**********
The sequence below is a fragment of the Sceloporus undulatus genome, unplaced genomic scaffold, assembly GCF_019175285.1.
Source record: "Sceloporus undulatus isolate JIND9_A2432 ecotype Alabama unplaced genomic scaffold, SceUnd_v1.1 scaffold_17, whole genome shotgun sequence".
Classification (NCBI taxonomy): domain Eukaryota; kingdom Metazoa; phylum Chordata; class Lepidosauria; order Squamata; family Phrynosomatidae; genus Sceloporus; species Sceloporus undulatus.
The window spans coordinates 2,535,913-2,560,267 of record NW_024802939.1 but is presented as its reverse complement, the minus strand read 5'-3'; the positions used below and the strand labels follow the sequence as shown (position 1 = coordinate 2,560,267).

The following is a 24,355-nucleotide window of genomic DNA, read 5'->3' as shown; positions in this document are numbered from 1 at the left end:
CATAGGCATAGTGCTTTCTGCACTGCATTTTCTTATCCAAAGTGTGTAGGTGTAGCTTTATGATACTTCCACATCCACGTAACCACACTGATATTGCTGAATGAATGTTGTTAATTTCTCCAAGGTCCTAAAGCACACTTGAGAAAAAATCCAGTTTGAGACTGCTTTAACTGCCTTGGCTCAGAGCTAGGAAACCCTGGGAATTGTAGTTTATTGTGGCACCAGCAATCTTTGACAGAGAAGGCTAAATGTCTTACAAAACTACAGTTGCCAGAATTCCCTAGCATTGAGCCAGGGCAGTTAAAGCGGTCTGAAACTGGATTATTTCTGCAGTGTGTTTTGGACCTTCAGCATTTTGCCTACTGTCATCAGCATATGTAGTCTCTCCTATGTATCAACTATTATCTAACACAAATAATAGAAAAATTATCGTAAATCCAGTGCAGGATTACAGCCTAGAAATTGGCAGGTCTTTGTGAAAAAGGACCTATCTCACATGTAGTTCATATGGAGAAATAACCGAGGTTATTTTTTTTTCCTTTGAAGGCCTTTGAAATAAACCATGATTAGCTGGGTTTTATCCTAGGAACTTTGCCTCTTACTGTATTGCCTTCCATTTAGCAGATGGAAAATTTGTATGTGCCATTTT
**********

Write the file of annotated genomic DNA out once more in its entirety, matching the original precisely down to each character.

The sequence below is a fragment of the Sceloporus undulatus genome, unplaced genomic scaffold, assembly GCF_019175285.1.
Source record: "Sceloporus undulatus isolate JIND9_A2432 ecotype Alabama unplaced genomic scaffold, SceUnd_v1.1 scaffold_17, whole genome shotgun sequence".
Classification (NCBI taxonomy): domain Eukaryota; kingdom Metazoa; phylum Chordata; class Lepidosauria; order Squamata; family Phrynosomatidae; genus Sceloporus; species Sceloporus undulatus.
The window spans coordinates 2,535,913-2,560,267 of record NW_024802939.1 but is presented as its reverse complement, the minus strand read 5'-3'; the positions used below and the strand labels follow the sequence as shown (position 1 = coordinate 2,560,267).

The following is a 24,355-nucleotide window of genomic DNA, read 5'->3' as shown; positions in this document are numbered from 1 at the left end:
CATAGGCATAGTGCTTTCTGCACTGCATTTTCTTATCCAAAGTGTGTAGGTGTAGCTTTATGATACTTCCACATCCACGTAACCACACTGATATTGCTGAATGAATGTTGTTAATTTCTCCAAGGTCCTAAAGCACACTTGAGAAAAAATCCAGTTTGAGACTGCTTTAACTGCCTTGGCTCAGAGCTAGGAAACCCTGGGAATTGTAGTTTATTGTGGCACCAGCAATCTTTGACAGAGAAGGCTAAATGTCTTACAAAACTACAGTTGCCAGAATTCCCTAGCATTGAGCCAGGGCAGTTAAAGCGGTCTGAAACTGGATTATTTCTGCAGTGTGTTTTGGACCTTCAGCATTTTGCCTACTGTCATCAGCATATGTAGTCTCTCCTATGTATCAACTATTATCTAACACAAATAATAGAAAAATTATCGTAAATCCAGTGCAGGATTACAGCCTAGAAATTGGCAGGTCTTTGTGAAAAAGGACCTATCTCACATGTAGTTCATATGGAGAAATAACCGAGGTTATTTTTTTTTCCTTTGAAGGCCTTTGAAATAAACCATGATTAGCTGGGTTTTATCCTAGGAACTTTGCCTCTTACTGTATTGCCTTCCATTTAGCAGATGGAAAATTTGTATGTGCCATTTT